Search Images Maps Play YouTube News Gmail Drive More »
Sign in
Screen reader users: click this link for accessible mode. Accessible mode has the same essential features but works better with your reader.


  1. Advanced Patent Search
Publication numberUS3556420 A
Publication typeGrant
Publication dateJan 19, 1971
Filing dateMay 8, 1967
Priority dateMay 8, 1967
Publication numberUS 3556420 A, US 3556420A, US-A-3556420, US3556420 A, US3556420A
InventorsAnderson Ingvar G, Brown Victor, Vincent Daniel Boscawin
Original AssigneeNew Life Foundation
Export CitationBiBTeX, EndNote, RefMan
External Links: USPTO, USPTO Assignment, Espacenet
Apparatus for comminuting compost
US 3556420 A
Abstract  available in
Previous page
Next page
Claims  available in
Description  (OCR text may contain errors)

United States Patent [72] Inventors Victor Brown Elmhurst; lngvar G. Anderson, Wheaton, "1.; Daniel Boscawin Vincent, Tampa, Fla.

[21 Appl. No. 636,939

[22 Filed May 8, 1967 [45] Patented Jan. 19, 1971 [73] Assignee New Life Foundation a not-for-profit corporation of Illinois [54] APPARATUS FOR COMMINUTING COMPOST 2 Claims, 7 Drawing Figs.

[52] US. Cl 241/86 [51] Int. Cl B021: 13/18 [50] Field ofSearch 241/73, 74, 86, 88,188, 275, (Cursory); 24/191, 194

[56] References Cited UNITED STATES PATENTS 604,283 5/1898 Albrecht 241/194X 845,171 2/1907 Gardner 241/194 768,955 8/1904 Russell 241/188X 2,273,405 2/1942 Hoehn 241/86 2,325,426 7/1943 Rietz 241/86 2,344,611 3/1944 Harris 241/86 2,545,159 3/1951 McGihon 241/86X 2,591,330 4/1952 Anderson r r 241/275X 3,044,720 7/1962 Bridgewater 241/275 FOREIGN PATENTS 338,682 7/1959 Switzerland 241/188 Primary Examiner-R0bert C. Riordon Assistant Examiner-Donald G. Kelly Attorney-Allegretto, Newitt & Witcoff ABSTRACT: Apparatus is provided for comminuting town waste compost in the form of a vertically disposed foraminous cylinder within which a shaft having a plurality of radial shearing arms rotates rapidly for shearing the compost and forcing it through the perforations of the cylinder so that the resulting product consists of particles of substantially uniform size less than Kai-inch mean diameter, The cylinder is made from abrasion-resistant metal and has from about 50 percent to 65 percent of its surface area closed and the remainder of the surface open in the form of perforations.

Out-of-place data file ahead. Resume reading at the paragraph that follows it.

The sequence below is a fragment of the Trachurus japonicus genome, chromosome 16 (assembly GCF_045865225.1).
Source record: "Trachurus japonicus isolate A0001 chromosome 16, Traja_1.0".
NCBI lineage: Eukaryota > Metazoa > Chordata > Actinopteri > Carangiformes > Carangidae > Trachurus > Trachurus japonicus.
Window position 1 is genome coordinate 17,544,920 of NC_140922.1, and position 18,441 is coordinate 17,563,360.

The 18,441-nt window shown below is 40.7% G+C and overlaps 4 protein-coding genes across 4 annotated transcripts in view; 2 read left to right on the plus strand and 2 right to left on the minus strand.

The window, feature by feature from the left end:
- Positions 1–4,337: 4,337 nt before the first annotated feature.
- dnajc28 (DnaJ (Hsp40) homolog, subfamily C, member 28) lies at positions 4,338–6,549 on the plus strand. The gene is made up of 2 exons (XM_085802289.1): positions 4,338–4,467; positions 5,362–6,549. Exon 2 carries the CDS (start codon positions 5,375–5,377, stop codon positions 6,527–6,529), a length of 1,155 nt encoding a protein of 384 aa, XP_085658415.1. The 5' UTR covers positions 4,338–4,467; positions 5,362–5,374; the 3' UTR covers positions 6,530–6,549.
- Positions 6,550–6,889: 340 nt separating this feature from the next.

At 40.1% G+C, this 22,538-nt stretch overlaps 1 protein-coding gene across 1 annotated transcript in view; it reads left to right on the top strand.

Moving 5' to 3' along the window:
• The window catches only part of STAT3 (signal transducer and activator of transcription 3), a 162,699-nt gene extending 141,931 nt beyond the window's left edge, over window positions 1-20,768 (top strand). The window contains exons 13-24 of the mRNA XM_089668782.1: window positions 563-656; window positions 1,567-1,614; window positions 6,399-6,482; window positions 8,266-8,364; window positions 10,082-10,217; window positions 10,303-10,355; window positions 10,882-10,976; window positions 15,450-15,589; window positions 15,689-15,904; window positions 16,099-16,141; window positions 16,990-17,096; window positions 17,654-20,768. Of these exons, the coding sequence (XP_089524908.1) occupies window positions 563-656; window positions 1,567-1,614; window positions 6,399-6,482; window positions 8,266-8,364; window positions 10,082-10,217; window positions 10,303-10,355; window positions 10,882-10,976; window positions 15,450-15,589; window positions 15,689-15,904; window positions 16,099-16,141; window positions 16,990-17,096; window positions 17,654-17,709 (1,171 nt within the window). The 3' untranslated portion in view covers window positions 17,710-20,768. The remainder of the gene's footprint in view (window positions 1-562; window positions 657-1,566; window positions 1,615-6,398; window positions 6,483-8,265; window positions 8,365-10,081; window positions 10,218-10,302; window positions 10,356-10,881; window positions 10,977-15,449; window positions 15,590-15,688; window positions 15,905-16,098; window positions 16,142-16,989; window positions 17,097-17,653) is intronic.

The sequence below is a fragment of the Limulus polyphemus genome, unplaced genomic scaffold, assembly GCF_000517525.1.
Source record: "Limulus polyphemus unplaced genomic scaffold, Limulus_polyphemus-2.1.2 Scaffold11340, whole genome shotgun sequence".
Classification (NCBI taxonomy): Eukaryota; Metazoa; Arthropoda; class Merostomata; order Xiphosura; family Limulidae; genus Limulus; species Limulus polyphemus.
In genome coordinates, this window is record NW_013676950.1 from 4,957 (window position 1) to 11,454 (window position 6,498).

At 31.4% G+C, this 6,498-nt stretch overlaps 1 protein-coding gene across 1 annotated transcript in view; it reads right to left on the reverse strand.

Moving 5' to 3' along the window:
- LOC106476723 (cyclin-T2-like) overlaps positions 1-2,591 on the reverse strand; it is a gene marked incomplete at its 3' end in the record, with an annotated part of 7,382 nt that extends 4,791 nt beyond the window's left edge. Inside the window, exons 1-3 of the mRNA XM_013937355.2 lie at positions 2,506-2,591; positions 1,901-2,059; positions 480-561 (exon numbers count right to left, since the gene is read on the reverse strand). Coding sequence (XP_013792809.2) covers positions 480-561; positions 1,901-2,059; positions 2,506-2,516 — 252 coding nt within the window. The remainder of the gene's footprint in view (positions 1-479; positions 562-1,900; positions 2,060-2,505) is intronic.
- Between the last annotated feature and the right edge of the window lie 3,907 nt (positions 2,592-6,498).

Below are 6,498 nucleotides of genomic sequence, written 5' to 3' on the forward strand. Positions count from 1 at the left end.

APPARATUS FOR COMMINUTING COMPOST One object of the invention is to provide an apparatus for comminuting compost which comprises a vertical foraminous cylinder surrounded by a collecting shroud and within which is mounted a rotor specially designed to coact with the foraminous cylinder to rapidly comminute large quantities of town waste compost.

Another object is to provide such apparatus designed for economical operation with great efficiency compared to the size of the apparatus.

Still another object is to provide a rotor for cooperation with a foraminous cylinder comprising a vertical stack of spiders to which shearing arms are rigidly secured and which extend to a diameter closely adjacent the innersurface of the foraminous cylinder to coact with the perforations thereof in shearing the compost and forcing it through the perforations.

An additional object is to provide achute for collecting the comminuted compost after it is forced through the perforations of the foraminous cylinder.

Another additional object is to utilize the'apparatus in an efftcient manner which includes adjusting the moisture content of the compost to between 25 percent and 60 percent by weight and continuously feeding the compost into the foraminous cylinder wherein the rotor cooperates with the cylinder in effecting such feeding in the form of a vertically moving layer, the particles of which are sheared by the shearing arms of the rotor and forced through the perforations of the foraminous cylinder, issuing therefrom with a uniform size of less than 54-inch mean diameter whereupon the comminuted compost may be collected and utilized as fertilizer.